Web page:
1/7th Battalion Royal Warwickshires War Diary, Part 3

The Personal Diary of Sergeant Edward Brookes Service No: 1168 of 46 Craners Road, Coventry.

Sergeant Brookes gave his life for his country.
His war diary has been transcribed by J Hewitt, Family Tree Researcher

(Continues from the previous page, when Sergeant Brookes left England)

(The War Diary continues from the previous page)

Private James Beesley of the Royal Warwickshires

Private James Beesley
of the
Royal Warwickshires

Grave of Sergeant Edward Brookes in La Plus Douve Farm Cemetery

Grave of Sergeant Edward Brookes
in La Plus Douve Farm Cemetery

The last dated entry in Sergeant Brookes' War Diary is May 2nd 1915. There follows an undated entry recording the 1/7th Warwickshire Battalion training schedule, which is recorded here as a point of interest.

School of Instruction

Monday

Roll and instruction of falling in, lecture on Map Reading

Tuesday

Squad Drill, Lecture Trenches Captain Moss.

Wednesday

Squad Drill, Extended Order, Lecture Trenches Captain Moss.

Thursday

Physical Drill, Bayonet Fighting, Company Drill, Lecture Trenches Captain Moss.

Friday

Extended Order, Company Drill, Parts of Rifles, Lecture Pay and Mess by Quartermaster.

Saturday

Company Drill

Monday May 10th - Tuesday 11th 1915

Sergeant Edward (Ted) Brookes, 1/7th Bn., Royal Warwickshire Regt celebrated his 36th birthday in the trenches on 1st May 1915 and was killed only 10 days later. At home Edward left his wife Florrie Brookes nee’ Beesley and two children: Lillian Aged 10 and Lewis Aged 8.

Edward, originally a member of the Old Volunteers, rejoined the Territorials in May 1909.

Given orders to seek out the sniper who had been taking pot shots at them Sergeant Brookes set off with a small search party which included his brother in law Jim Beesley (pictured above and right). Unfortunately they searched in vain.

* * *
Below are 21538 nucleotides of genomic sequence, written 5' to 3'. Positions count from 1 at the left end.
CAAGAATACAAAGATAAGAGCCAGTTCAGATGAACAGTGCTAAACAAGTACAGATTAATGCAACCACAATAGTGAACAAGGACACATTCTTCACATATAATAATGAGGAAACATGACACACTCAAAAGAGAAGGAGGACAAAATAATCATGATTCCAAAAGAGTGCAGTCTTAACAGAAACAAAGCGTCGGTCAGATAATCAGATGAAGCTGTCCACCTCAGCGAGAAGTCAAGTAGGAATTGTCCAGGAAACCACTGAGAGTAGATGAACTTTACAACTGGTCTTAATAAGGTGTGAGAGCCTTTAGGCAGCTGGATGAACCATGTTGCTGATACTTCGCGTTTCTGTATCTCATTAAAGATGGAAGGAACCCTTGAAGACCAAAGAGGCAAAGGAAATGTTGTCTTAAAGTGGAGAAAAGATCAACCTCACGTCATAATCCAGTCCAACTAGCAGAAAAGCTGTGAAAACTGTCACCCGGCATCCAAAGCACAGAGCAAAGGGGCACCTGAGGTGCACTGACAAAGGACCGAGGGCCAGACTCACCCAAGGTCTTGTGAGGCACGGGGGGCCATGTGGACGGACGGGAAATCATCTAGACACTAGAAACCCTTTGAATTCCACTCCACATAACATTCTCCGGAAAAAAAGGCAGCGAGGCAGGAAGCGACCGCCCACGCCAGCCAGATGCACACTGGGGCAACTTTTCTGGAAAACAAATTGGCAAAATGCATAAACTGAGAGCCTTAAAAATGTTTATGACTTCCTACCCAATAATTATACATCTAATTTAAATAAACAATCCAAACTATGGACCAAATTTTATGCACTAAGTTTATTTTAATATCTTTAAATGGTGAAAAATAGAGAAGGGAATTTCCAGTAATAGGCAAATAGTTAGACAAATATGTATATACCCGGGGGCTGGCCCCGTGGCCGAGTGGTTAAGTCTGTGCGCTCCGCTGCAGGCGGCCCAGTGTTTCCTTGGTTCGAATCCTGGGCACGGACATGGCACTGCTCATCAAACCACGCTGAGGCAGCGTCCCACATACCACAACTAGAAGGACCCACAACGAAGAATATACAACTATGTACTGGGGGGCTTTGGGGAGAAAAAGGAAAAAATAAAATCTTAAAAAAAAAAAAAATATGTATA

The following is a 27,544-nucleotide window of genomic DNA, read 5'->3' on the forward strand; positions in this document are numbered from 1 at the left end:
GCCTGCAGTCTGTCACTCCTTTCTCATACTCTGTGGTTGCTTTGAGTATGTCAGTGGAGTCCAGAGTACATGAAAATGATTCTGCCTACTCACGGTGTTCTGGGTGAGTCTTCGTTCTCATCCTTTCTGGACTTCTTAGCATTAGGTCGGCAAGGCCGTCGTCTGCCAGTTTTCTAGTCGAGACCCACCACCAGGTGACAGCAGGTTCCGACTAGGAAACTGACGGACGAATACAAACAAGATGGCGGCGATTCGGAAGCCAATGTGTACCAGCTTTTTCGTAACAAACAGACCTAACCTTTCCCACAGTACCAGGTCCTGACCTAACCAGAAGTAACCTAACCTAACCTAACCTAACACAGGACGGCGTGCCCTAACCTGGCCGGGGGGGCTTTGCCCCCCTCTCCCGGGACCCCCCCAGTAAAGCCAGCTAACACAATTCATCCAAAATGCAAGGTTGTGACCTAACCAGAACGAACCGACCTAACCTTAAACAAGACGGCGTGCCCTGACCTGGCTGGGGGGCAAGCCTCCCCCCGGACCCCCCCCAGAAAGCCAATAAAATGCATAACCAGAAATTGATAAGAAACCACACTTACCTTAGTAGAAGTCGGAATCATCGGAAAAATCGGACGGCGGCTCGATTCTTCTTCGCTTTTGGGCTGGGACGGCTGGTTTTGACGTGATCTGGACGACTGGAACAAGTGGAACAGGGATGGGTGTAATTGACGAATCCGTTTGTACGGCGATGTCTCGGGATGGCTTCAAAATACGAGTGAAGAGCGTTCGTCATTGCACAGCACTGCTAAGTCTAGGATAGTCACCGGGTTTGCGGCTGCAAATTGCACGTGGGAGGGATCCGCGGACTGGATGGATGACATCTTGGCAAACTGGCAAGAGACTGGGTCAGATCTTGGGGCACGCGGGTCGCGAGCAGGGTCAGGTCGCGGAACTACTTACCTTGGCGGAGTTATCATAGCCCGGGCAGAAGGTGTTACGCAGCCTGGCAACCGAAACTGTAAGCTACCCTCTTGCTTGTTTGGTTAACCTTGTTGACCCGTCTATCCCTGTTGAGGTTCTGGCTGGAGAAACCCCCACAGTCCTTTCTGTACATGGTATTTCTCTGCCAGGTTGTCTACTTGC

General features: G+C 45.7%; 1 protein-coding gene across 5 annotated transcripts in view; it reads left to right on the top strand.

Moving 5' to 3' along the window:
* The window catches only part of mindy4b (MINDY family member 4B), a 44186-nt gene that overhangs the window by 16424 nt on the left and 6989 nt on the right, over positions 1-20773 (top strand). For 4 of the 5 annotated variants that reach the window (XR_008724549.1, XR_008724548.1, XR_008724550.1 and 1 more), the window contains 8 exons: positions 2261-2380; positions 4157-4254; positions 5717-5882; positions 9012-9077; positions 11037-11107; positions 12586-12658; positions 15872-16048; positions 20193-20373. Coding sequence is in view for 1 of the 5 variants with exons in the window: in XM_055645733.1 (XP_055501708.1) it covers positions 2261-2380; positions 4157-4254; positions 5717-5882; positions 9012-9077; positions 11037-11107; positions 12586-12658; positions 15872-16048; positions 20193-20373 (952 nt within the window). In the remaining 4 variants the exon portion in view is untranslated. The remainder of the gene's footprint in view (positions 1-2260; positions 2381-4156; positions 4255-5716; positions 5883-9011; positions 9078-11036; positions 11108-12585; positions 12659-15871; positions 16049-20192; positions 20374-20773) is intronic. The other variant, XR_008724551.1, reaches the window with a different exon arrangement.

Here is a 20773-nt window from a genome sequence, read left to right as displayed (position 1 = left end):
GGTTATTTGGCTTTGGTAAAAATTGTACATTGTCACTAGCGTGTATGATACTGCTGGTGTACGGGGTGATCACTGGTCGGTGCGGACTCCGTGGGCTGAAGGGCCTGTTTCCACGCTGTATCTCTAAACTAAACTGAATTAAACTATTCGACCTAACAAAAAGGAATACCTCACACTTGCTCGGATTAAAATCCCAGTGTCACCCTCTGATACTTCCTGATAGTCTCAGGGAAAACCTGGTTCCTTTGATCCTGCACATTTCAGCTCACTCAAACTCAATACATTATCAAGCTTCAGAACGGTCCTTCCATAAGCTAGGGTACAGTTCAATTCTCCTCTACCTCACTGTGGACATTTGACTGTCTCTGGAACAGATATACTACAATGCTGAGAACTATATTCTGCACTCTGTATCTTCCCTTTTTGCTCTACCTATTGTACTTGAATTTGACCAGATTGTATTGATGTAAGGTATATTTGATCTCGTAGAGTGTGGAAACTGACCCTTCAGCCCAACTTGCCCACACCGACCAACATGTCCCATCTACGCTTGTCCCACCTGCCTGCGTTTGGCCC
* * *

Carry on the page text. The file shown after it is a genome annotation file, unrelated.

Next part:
As they were returning to camp Jim felt a bullet pass by, he thought 'this is it, I’m a goner'. Then he realised that his brother in law was hit; Edward had been shot in the back.

In a letter to his widow Captain Hanson said 'Your husband was a Sergeant in my Company and his death was a great blow to me and to the whole company, with whom he was always very popular. He was shot at about 1am on May 11th while returning from a patrol.

He died an hour after, being wounded and was unconscious for some considerable time before he died. Please accept my very deepest sympathy and the sympathy of the whole company in your loss. Edward Brookes is buried at La Plus Douve Farm Cemetery Belgium.

(The next and final page in this series contains personal recollections from Sergeant Brookes' daughter)

Tommy's War: A First World War Diary 1913--1918

The diaries of Thomas Cairns Livingstone - a priceless record of daily life and events covering twenty years, spanning before the First World War through to the early 1930s.

Rescued during a house clearance, these interesting and stimulating journals provide first hand insights into world events and their effects on the lives of ordinary people in the UK.